AbstractIntroduction and Aims.
The multiple risk model postulates that accumulating risk factors increase adolescent drunkenness and smoking. The normalisation theory adds to this by arguing that the relation between accumulative risk and drunkenness and smoking is dependent on the distribution of these behaviours in the larger population. More concretely, normalisation theory predicts that: (i) when population level use increases, low risk adolescents will be more likely to use alcohol and cigarettes; and (ii) adolescents facing multiple risk factors will be equally likely to use alcohol and cigarettes, regardless of trends in population level use. The current study empirically tests these assumptions on five waves of nationally representative samples of Israeli Jewish youth.Design and Methods.
Five cross-sectional waves of data from the Israeli Health Behaviour in School-aged Children survey for Jewish 10th graders were used. Logistic regression models measured the impact of changes in population level use across waves on drunkenness and smoking, and their association with differing levels of risk factors.Results.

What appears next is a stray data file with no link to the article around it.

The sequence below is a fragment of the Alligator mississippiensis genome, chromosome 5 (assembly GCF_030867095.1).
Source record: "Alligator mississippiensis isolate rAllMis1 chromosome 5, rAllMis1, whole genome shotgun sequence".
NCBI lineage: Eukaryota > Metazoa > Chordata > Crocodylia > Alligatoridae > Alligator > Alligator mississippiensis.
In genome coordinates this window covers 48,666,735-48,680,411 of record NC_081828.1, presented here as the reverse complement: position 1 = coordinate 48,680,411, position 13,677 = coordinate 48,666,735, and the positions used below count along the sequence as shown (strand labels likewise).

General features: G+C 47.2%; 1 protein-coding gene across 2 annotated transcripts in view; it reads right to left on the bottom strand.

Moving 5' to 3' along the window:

Between zero and two risk factors, the risk of drunkenness and smoking increases for each additional risk factor. When reaching two risk factors, added risk does not significantly increase the likelihood of smoking and drunkenness. Changes in population level drunkenness and smoking did not systematically relate to changes in the individual level relationship between risk factors and smoking and drunkenness.Discussion and Conclusions.
The pattern of results in this study provides strong evidence for the multiple risk factor model and inconsistent evidence for the normalisation theory. [Sznitman SR, Zlotnick C, Harel-Fisch Y. Normalisation theory: Does it accurately describe temporal changes in adolescent drunkenness and smoking? Drug Alcohol Rev 2016;35:424–432]